20 May 2016

European Commission blocks takeover of O2

In March 2015, Hong Kong conglomerate Hutchison Whampoa agreed to acquire UK-based telecommunication company Telefonica Europe (O2) for around GBP 10 billion. Li Ka-shing, chairman of Hutchison Whampoa, intended to merge the target with its UK subsidiary Three, another telecommunications provider, following the transaction.

With a net worth of USD 27 billion, Li has been ranked by Forbes as the second richest person in Asia this year. His flagship group Hutchison Whampoa is engaged in a range of businesses in various industries, including the container port, property and retail sectors, which are largely based in China and Hong Kong.

However, his recent manoeuvres, including the O2 deal, have been perceived by some as an attempt to redeploy assets out of the local market and into Europe, as Hong Kong’s political uncertainty persists. In 2014, tens of thousands of protestors staged a large-scale demonstration (termed the “Umbrella Revolution”) in the city state outside government headquarters, as well as other prime locations. Recent clampdowns on dissidents, including the alleged abductions of Hong Kong booksellers who sold materials critical of the Communist Party, may possibly fuel discontent among citizens, too. Another reason for Li’s divestments is his concern over China’s unpredictable regulatory and legal environment, the Wall Street Journal reported. In addition, Li also cashed out on several properties in China worth billions of US dollars in 2013 and 2014.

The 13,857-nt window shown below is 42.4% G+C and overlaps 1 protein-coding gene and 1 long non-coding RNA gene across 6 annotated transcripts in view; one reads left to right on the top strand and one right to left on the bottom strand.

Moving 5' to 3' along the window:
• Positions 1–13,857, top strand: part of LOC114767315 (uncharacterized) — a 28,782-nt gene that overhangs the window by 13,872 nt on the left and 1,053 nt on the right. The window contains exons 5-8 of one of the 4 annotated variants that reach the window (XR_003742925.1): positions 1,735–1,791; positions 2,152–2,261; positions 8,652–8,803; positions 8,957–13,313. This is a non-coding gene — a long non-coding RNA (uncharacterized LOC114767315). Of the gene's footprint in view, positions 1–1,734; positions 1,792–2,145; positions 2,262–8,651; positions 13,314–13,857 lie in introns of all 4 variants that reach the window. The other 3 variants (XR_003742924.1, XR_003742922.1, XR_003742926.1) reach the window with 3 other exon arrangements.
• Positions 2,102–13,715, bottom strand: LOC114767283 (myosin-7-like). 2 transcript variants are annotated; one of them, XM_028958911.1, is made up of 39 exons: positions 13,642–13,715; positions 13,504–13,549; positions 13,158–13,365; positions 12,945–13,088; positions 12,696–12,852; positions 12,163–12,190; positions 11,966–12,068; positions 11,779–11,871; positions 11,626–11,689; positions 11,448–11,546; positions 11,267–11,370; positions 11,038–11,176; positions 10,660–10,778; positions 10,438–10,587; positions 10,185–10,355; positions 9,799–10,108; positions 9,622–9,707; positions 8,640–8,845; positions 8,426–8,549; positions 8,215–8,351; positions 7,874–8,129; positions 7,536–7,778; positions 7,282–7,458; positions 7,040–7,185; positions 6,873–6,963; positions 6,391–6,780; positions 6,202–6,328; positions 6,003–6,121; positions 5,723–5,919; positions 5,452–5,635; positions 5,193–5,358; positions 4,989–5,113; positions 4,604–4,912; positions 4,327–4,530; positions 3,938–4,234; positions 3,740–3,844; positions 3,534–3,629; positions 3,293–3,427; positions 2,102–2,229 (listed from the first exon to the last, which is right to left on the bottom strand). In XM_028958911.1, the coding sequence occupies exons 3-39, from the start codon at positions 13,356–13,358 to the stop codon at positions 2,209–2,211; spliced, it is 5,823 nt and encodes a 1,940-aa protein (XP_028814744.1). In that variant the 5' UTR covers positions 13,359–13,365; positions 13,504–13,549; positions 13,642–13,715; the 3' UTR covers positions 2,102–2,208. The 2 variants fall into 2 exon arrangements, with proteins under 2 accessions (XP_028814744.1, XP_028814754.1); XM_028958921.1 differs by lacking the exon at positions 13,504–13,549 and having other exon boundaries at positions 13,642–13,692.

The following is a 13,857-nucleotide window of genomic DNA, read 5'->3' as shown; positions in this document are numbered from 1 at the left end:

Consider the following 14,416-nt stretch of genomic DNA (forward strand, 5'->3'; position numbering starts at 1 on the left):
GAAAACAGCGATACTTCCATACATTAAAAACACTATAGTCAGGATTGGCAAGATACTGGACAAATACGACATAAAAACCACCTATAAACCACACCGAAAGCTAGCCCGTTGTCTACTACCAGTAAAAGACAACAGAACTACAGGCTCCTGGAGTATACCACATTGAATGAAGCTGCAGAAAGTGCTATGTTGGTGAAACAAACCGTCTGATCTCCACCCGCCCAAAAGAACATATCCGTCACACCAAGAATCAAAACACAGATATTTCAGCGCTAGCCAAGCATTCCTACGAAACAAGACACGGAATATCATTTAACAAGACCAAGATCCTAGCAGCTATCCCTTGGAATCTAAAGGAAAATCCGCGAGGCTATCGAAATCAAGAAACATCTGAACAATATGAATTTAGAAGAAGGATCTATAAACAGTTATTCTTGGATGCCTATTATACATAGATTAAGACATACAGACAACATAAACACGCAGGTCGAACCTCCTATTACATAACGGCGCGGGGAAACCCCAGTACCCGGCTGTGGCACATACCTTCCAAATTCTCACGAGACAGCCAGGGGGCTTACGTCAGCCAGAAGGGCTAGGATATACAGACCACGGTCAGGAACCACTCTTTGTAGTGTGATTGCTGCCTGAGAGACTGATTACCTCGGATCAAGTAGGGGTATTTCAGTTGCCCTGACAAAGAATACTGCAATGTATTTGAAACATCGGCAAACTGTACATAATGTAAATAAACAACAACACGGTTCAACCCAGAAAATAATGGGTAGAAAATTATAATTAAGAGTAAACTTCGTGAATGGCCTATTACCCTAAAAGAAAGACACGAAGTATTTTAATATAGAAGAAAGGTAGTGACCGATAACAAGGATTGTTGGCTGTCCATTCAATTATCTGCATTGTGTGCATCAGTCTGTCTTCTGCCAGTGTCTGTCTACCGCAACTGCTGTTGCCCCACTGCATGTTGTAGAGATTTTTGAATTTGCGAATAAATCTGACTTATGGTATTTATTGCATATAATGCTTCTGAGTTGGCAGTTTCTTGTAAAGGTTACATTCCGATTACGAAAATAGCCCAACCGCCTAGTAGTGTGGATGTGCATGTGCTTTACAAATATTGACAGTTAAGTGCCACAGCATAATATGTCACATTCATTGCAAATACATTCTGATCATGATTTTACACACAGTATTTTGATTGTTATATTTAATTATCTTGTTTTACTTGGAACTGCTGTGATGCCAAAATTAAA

Last year, Hutchison Whampoa underwent a major reorganisation worth a combined HKD 832 billion (USD 107 billion), according to Zephyr, the M&A database published by Bureau van Dijk, to simplify its corporate structure. As a result, the group’s local businesses are currently held under two Cayman Islands-registered entities, namely Cheung Kong Property and CK Hutchison.  However, Li denied attempting to flee the local market via the deal and pointed out that many other Chinese companies are also registered abroad for tax efficiency purposes, as reported by the Economist. In a press conference, he explained that the new structure was meant to allow his successors to operate more easily.

Unfortunately for Li, on 11th May Hutchison Whampoa’s bid to acquire O2 was halted by the European Commission. Commenting on the verdict, the competition commissioner Margrethe Vestager said she was concerned about the merger leading to fewer telecommunication providers in the UK, which could have led to higher prices for consumers.

Hoping to appease antitrust regulators, Hutchison Whampoa had previously inked deals with rivals, such as Virgin Media and Sky, offering them a part of its combined network capacity. The acquiror had also agreed to freeze prices for five years and invest GBP 5 billion in the industry if the deal was approved. These efforts, though, still failed to convince Vestager, who said the remedies were insufficient. Disappointed, Hutchison Whampoa stated it may consider legal action to challenge the ruling.

One may wonder if Hutchison Whampoa’s ongoing acquisition of Italy-based Wind Telecomunicazioni (valued at EUR 22 billion) will suffer the same fate as the O2 takeover. If Li’s recent foray is really part of his plan to redeploy assets to Europe, buying Wind might have become ever more crucial after having lost out on O2. It may also turn out to be a face-saving deal for Hutchison Whampoa following a humiliating defeat.

© Zephyr